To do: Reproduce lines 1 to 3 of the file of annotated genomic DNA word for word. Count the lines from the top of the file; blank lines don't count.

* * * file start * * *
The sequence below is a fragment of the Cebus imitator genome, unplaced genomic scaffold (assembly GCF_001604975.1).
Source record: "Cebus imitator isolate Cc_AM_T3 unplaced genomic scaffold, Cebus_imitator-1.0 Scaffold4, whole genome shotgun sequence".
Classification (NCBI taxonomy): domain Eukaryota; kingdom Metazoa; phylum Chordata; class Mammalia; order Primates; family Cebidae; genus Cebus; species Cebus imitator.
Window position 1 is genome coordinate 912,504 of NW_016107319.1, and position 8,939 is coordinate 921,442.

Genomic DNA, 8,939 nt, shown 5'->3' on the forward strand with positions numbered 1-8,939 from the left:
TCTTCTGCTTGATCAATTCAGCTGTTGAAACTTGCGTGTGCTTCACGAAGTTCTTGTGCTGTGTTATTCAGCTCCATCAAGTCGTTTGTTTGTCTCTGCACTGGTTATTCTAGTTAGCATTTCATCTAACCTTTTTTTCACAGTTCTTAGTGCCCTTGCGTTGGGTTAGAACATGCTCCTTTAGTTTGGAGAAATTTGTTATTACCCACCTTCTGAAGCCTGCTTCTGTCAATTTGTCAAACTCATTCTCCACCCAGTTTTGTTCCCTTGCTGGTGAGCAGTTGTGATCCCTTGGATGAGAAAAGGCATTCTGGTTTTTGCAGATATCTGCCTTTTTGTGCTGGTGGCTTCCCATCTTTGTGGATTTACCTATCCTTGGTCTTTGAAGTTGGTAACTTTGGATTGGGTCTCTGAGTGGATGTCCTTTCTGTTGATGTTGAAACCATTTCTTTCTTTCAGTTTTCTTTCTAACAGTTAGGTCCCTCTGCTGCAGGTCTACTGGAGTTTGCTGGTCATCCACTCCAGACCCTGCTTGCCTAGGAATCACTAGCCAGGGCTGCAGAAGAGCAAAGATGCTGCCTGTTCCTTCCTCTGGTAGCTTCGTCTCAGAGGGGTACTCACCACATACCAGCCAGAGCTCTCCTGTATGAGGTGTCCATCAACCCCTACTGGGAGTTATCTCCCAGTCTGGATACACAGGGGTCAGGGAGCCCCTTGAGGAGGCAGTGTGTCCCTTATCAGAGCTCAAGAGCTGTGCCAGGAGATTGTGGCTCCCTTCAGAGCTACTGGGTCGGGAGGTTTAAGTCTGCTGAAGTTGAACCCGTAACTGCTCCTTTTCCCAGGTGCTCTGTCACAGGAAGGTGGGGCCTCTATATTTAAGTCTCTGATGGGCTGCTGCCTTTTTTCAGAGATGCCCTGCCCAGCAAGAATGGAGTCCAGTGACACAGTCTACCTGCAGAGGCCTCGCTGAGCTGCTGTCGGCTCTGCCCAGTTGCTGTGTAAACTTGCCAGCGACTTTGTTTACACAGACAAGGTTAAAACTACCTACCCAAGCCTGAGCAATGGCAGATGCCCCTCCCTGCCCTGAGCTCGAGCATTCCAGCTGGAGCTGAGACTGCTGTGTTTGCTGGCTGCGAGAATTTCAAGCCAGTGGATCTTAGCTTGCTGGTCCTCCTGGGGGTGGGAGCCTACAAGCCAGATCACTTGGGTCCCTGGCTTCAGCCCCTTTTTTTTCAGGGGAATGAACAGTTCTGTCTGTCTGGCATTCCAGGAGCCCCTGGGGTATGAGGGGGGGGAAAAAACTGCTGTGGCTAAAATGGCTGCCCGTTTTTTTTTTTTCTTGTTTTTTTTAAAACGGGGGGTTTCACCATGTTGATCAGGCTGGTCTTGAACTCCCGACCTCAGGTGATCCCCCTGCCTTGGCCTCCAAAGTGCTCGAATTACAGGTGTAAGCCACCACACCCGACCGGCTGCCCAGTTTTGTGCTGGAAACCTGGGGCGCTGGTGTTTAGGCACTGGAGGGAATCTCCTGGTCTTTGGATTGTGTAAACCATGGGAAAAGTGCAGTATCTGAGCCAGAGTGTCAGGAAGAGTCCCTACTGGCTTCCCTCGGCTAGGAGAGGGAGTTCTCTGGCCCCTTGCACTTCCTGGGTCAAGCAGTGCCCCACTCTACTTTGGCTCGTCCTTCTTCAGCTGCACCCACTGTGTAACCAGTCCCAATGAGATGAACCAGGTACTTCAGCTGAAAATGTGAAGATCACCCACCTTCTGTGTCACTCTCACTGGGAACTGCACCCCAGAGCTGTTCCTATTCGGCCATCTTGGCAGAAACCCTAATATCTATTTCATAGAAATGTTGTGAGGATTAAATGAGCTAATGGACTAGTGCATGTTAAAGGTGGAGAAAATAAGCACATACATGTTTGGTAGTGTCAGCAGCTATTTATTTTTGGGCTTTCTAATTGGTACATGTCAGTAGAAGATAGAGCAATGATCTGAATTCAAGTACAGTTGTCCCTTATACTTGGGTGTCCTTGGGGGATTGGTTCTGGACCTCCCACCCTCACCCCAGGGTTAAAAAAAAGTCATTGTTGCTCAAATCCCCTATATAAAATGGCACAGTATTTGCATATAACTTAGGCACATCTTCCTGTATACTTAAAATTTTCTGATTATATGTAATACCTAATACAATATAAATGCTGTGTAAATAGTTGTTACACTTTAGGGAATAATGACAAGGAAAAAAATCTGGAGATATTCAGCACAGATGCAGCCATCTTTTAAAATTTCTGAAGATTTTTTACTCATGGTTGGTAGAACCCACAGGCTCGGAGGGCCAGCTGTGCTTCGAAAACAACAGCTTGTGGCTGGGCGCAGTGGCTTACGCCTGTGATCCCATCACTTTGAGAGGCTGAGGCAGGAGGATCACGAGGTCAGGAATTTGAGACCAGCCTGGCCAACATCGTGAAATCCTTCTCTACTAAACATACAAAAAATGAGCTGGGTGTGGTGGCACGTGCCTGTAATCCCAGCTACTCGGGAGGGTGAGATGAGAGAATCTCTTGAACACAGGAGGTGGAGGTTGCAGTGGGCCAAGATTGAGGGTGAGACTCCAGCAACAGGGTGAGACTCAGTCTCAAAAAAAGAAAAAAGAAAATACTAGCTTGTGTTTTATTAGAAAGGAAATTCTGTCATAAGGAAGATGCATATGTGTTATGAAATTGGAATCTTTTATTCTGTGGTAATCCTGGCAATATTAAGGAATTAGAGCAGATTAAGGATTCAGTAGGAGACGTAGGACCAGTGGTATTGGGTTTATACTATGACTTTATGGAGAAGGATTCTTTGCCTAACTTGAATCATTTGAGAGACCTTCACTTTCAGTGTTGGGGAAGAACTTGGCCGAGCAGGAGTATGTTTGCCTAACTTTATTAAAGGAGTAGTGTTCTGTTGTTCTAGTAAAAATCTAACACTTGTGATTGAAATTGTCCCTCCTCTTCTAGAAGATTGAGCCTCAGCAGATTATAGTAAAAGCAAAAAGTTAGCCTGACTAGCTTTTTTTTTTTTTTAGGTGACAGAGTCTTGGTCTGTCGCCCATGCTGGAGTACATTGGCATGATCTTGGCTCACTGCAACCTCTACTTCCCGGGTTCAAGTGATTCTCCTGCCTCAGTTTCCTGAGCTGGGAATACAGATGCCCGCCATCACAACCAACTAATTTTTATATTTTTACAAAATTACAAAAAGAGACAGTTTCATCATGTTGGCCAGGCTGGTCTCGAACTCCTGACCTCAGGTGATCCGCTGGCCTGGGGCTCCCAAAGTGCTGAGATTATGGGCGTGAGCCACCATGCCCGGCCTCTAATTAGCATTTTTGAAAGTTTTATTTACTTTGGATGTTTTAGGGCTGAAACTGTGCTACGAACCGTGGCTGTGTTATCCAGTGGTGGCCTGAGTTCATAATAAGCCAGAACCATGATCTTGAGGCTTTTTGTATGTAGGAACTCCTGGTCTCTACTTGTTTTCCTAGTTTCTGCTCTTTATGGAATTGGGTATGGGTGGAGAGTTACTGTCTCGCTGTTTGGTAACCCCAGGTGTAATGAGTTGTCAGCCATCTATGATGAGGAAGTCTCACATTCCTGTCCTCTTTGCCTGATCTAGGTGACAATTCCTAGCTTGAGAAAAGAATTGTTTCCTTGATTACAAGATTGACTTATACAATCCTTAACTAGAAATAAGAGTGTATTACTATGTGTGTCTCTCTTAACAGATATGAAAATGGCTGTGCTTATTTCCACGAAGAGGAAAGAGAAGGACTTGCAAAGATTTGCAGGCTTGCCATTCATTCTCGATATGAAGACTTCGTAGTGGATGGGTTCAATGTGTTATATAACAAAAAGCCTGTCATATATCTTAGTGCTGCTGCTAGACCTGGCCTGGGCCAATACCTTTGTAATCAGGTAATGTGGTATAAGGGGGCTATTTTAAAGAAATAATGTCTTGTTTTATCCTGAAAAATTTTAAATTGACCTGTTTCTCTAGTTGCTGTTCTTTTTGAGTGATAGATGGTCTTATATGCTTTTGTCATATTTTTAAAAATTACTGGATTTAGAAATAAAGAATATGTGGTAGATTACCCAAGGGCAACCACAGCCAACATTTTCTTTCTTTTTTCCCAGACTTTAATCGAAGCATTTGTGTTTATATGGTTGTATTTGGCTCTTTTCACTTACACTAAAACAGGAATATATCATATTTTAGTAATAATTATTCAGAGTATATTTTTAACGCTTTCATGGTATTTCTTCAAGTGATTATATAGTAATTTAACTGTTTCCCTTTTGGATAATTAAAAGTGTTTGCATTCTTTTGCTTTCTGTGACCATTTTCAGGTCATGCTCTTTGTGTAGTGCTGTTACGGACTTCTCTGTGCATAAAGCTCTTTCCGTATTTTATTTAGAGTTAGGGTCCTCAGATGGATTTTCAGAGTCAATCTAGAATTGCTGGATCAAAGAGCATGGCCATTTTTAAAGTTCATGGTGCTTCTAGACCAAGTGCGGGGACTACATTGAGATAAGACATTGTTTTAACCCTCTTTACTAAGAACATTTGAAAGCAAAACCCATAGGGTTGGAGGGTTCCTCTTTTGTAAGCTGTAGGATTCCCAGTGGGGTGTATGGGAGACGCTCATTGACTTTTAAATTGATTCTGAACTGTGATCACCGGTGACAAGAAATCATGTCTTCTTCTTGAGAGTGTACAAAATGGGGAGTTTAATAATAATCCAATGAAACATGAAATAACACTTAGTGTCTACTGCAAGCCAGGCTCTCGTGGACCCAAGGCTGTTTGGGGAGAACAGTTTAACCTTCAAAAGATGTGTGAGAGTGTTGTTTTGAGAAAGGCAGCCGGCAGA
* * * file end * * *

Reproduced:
The sequence below is a fragment of the Cebus imitator genome, unplaced genomic scaffold (assembly GCF_001604975.1).
Source record: "Cebus imitator isolate Cc_AM_T3 unplaced genomic scaffold, Cebus_imitator-1.0 Scaffold4, whole genome shotgun sequence".
Classification (NCBI taxonomy): domain Eukaryota; kingdom Metazoa; phylum Chordata; class Mammalia; order Primates; family Cebidae; genus Cebus; species Cebus imitator.